2. The majority of the candidates for the leadership seem to have forgotten that power is for the people, for the party, not for them personally…
    Labour was unelectable…who wanted a Tory second division party?
    It will remain so if one of the Blair brigade wins the election.
    The tactics used by the Blairite candidates reminds me forcefully of the tactics of the Gang of Four entryists back in the day…scaremongering, brought up to speed for the social media age.

    I hope that Corbyn wins: I hope too that he will have the strength of will to push these Tory clones into the background and appoint a shadow cabinet of people who have not forgotten what the party was founded to do and which – thanks in great part to the Blair regime – the party has to do all over again.

  3. I am in similar position having re-joined and becoming increasingly exasperated. Those MPs who supported Corbyn’s nomination ‘to widen the debate’ without wishing or expecting him to win must be wondering what they have unleashed. Although he appears to speak some sense, in that he avoids jargon and high-flown but empty rhetoric, he is unelectable. The media would have a field day. He appeals to core Labour voters but that won’t win an election. I am old enough to remember the Michael Foot debacle and this is similar, except that Corbyn isn’t as bright or as experienced as Foot.

  4. At the weekend a newspaper columnist (I forget who) wrote in scathing terms about bloggers who were venting their opinions online all over the place. Like you. Like me. I went to the Corbyn meeting in Liverpool and wrote about it. I saw the pictures of the Coventry event. Yet the media seem to think this man is being supported solely by the young.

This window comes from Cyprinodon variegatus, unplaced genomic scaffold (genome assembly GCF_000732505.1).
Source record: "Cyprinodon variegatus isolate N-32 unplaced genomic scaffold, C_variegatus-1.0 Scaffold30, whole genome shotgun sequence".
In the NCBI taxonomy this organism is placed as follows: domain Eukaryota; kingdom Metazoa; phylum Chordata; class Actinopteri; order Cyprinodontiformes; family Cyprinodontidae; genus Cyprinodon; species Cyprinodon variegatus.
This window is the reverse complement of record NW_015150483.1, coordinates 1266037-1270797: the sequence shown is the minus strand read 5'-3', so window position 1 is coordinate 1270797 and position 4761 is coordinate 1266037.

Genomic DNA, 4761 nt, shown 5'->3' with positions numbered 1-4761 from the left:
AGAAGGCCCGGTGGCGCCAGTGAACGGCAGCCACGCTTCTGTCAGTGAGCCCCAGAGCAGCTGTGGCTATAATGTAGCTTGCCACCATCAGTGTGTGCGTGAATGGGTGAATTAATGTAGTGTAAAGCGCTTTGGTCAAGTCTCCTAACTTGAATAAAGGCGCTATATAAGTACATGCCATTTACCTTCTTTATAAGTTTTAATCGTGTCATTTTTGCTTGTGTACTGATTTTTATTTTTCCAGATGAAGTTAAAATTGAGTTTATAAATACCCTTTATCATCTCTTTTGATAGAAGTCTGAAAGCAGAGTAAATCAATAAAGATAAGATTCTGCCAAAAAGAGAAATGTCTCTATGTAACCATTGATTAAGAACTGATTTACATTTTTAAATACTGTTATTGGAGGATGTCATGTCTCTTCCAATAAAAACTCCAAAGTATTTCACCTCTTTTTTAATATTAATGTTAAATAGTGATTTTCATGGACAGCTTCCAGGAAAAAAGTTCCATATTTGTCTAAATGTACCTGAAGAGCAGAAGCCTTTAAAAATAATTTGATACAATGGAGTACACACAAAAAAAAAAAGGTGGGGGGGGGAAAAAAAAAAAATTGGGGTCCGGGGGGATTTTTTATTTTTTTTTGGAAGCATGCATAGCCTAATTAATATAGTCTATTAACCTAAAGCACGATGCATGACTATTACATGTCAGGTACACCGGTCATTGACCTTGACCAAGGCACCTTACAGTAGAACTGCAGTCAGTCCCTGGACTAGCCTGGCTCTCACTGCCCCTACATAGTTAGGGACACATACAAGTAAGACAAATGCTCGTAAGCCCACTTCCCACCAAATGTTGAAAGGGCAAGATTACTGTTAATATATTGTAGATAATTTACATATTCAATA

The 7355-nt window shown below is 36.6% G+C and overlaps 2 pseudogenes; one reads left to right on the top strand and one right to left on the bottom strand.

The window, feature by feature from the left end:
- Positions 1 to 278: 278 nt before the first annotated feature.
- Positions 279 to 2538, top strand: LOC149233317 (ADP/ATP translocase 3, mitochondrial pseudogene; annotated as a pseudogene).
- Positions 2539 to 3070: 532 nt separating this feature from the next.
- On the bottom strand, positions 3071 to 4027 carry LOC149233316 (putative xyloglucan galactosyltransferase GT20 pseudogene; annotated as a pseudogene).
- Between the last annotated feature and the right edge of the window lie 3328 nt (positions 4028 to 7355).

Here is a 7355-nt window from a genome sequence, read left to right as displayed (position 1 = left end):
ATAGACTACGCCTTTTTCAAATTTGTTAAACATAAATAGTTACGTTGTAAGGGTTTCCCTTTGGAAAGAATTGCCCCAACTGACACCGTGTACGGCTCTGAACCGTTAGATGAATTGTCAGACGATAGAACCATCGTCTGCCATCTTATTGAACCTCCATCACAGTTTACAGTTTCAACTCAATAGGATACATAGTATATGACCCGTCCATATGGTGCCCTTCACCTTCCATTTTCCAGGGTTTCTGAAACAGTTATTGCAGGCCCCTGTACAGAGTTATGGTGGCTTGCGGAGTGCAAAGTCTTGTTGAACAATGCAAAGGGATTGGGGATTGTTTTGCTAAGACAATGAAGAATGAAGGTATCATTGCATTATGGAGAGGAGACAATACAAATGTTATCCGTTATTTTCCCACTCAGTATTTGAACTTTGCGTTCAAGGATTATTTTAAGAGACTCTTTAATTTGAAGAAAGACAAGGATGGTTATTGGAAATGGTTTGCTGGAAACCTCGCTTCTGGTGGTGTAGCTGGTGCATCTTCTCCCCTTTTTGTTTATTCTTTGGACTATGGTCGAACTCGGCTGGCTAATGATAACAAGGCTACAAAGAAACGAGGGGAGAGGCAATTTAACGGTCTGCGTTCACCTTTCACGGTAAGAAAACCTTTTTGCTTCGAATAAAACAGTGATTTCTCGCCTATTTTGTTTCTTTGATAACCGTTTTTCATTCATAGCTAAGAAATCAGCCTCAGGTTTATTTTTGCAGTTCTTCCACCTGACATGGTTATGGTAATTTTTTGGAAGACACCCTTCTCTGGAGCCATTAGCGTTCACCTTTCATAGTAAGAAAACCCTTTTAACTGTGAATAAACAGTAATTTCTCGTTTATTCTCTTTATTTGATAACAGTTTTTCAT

I joined the party for the first time a few months before the election hoping against hope a rabbit of genius or just plain sense would be pulled out of the electioneering hat. But no. And now it seems that the more people admire Corbyn and get behind him for his integrity and unwillingness to espouse personality politics, the more they/we are all wrong, according to the public opinion vendors.

    I agree with you, the big debate would have been better had within closed doors. BUT with the consensus firmly entrenched almost everywhere except at grass roots level that the election campaign was too leftist, it would probably have been stifled. So maybe this is for the best. The other contenders and the old guard (like the Tories) have been focused on the 24% – but what about the 76%? And who are the people who did not vote at all? Why did Labour supporters turn to UKIP or Green or SNP?

    Your own post before the election was symptomatic of how many Labour supporters felt. A few weeks ago I asked a Tory friend, tongue in cheek, if she was registering to vote for Corbyn – she said no, she wanted a strong opposition. In war isn’t the element of surprise also useul? You never know …